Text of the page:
We have rescued many of the cases after they have been denied, by filing motions to reopen. Four out of the five published cases are results from Motions to Reopen.

Cannles-Vargas v. Gonzales, 441 F.3d 739 (9th Cir. 2006)

This case involves a woman from Peru who applied for political asylum. It was decided that permanent or serious injury is not required to show persecution. The 9th circuit court of appeals found that anonymous death threats are sufficient to establish a well-founded fear of future persecution. Where substantial evidence did not support the Immigration Judge's denial of asylum because anonymous death threats were sufficient under the standard requiring a 10% chance to establish a well-founded fear of future persecution.

Kay v. Ashcroft, 387 F. 3d 664 (7th Cir. 2004)

This is a case where a man from Burma who understood very little English was ordered deported in his absence due to confusion about his court date. We were able to get his case reopened in the 7th Circuit Court of Appeals. The court held that an in absentia order does not become final for some purposes until the Board of Immigration Appeals (BIA) rules on the motion to reopen. In this case, the court held that the evidence was clear for the applicant. The Immigration Judge and the Board of Immigration Appeals denied the case without a rational explanation.

Azanor v. Ashcroft, 364 F. 3d 1013 (9th Cir. 2004)

This case concerns a woman from Nigeria who tortured from Female Genitalia Mutilation. Her case was denied but we were able to rescue it and have the case reopened. The court held that the Immigration Judge and the Board of Immigration Appeals erred when they erroneously determined that the applicant had to be tortured by someone in the government or action for the government, in order to qualify. A person qualifies for protection under the Convention Against Torture if the government acquiescences to the torture.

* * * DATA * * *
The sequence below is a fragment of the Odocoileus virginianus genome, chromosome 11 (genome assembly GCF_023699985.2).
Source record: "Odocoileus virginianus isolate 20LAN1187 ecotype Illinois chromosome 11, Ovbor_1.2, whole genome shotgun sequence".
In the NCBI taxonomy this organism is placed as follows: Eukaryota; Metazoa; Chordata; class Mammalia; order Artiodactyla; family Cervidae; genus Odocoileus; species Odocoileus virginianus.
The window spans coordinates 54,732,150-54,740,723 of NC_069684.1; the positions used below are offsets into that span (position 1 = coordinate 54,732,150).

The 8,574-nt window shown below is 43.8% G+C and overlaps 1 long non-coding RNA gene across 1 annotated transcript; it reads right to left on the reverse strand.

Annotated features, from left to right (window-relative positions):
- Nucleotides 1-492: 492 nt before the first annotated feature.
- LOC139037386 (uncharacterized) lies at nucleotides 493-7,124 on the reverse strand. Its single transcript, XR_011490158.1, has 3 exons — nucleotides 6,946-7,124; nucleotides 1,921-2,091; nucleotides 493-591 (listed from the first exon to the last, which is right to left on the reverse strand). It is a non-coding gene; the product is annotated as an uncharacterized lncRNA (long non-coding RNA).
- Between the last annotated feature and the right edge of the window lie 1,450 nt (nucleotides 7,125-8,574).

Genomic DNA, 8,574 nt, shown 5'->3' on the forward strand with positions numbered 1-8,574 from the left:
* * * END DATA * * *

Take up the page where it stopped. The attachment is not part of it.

Cortez Acosta v. INS, 234 F.3d 476 (9th Cir. 2000)

This concerns a man from Mexico, who was accused of alien smuggling with several other people. Mr. Cortez Acosta did not have an attorney at the time. At a group hearing, the Immigration Judge did not make a verbatim transcript of the master hearing and inaccurately noted that the applicant had admitted to the allegation when he had not. The 9th Circuit Court of Appeals reopened the case and Mr. Cortez Acosta's legal status was restored. However, during the time the case was pending, the INS deported Mr. Cortez Acosta. We were able to get a Temporary Stay of Deportation from the Supreme Court, but eventually, the leave expired and Mr. Cortez Acosta was returned to Mexico. After his status was restored, the officers at the Port of Entry were notified and he was admitted back to the U.S.

Altawil v. INS, 179 F.3d 791 (9th Cir. 1999)

This case concerns a man from Syria who submitted his change of address to the wrong Immigration office and consequently his case was held in his absence and he was ordered deported. We tried to get the case reopened, however, the court held that it could not consider additional evidence under the law.

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